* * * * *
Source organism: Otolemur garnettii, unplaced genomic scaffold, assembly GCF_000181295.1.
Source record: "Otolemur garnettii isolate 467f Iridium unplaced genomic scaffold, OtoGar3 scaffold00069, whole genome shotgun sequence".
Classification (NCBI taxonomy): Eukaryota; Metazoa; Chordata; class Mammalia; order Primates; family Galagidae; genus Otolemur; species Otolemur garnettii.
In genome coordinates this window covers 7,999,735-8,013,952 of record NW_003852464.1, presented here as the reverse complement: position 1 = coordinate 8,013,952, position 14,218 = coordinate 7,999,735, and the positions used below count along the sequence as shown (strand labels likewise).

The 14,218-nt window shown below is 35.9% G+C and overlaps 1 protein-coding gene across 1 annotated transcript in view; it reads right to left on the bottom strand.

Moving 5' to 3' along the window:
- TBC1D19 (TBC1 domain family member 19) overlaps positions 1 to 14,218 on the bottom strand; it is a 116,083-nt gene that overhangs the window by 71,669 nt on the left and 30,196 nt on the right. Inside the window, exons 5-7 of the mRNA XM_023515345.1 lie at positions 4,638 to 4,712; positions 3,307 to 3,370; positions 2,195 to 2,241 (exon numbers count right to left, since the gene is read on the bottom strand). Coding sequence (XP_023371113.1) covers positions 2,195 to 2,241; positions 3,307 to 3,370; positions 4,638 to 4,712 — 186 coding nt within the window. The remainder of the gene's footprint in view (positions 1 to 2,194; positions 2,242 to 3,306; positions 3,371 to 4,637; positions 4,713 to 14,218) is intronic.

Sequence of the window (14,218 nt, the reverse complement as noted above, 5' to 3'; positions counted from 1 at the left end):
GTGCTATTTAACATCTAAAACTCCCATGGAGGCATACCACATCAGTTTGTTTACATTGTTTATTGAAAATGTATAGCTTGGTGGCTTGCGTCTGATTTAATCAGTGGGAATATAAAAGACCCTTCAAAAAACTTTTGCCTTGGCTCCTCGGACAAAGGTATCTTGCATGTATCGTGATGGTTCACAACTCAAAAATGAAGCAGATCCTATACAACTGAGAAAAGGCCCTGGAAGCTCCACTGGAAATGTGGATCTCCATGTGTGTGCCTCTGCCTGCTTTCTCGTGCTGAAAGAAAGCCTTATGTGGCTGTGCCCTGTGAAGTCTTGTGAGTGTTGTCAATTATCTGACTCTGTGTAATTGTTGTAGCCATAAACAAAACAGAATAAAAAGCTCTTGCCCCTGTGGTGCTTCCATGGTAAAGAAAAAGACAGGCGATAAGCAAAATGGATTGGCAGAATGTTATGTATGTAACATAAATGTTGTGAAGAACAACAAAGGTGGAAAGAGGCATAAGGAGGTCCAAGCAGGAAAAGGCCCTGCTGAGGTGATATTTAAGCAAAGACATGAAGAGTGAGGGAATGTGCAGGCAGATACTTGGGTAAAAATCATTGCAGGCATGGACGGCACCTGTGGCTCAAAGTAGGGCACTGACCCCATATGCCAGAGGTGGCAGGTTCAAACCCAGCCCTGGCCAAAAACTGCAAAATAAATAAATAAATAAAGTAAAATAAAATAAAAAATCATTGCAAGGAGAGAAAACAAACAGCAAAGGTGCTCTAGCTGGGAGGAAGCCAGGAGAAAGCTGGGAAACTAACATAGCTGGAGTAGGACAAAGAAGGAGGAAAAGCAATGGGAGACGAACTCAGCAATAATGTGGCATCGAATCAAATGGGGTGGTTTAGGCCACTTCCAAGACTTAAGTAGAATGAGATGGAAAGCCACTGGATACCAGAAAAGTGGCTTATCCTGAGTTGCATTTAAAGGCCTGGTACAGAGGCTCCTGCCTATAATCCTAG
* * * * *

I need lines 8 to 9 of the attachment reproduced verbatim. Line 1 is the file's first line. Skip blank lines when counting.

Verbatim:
Sequence of the window (14,218 nt, the reverse complement as noted above, 5' to 3'; positions counted from 1 at the left end):
GTGCTATTTAACATCTAAAACTCCCATGGAGGCATACCACATCAGTTTGTTTACATTGTTTATTGAAAATGTATAGCTTGGTGGCTTGCGTCTGATTTAATCAGTGGGAATATAAAAGACCCTTCAAAAAACTTTTGCCTTGGCTCCTCGGACAAAGGTATCTTGCATGTATCGTGATGGTTCACAACTCAAAAATGAAGCAGATCCTATACAACTGAGAAAAGGCCCTGGAAGCTCCACTGGAAATGTGGATCTCCATGTGTGTGCCTCTGCCTGCTTTCTCGTGCTGAAAGAAAGCCTTATGTGGCTGTGCCCTGTGAAGTCTTGTGAGTGTTGTCAATTATCTGACTCTGTGTAATTGTTGTAGCCATAAACAAAACAGAATAAAAAGCTCTTGCCCCTGTGGTGCTTCCATGGTAAAGAAAAAGACAGGCGATAAGCAAAATGGATTGGCAGAATGTTATGTATGTAACATAAATGTTGTGAAGAACAACAAAGGTGGAAAGAGGCATAAGGAGGTCCAAGCAGGAAAAGGCCCTGCTGAGGTGATATTTAAGCAAAGACATGAAGAGTGAGGGAATGTGCAGGCAGATACTTGGGTAAAAATCATTGCAGGCATGGACGGCACCTGTGGCTCAAAGTAGGGCACTGACCCCATATGCCAGAGGTGGCAGGTTCAAACCCAGCCCTGGCCAAAAACTGCAAAATAAATAAATAAATAAAGTAAAATAAAATAAAAAATCATTGCAAGGAGAGAAAACAAACAGCAAAGGTGCTCTAGCTGGGAGGAAGCCAGGAGAAAGCTGGGAAACTAACATAGCTGGAGTAGGACAAAGAAGGAGGAAAAGCAATGGGAGACGAACTCAGCAATAATGTGGCATCGAATCAAATGGGGTGGTTTAGGCCACTTCCAAGACTTAAGTAGAATGAGATGGAAAGCCACTGGATACCAGAAAAGTGGCTTATCCTGAGTTGCATTTAAAGGCCTGGTACAGAGGCTCCTGCCTATAATCCTAG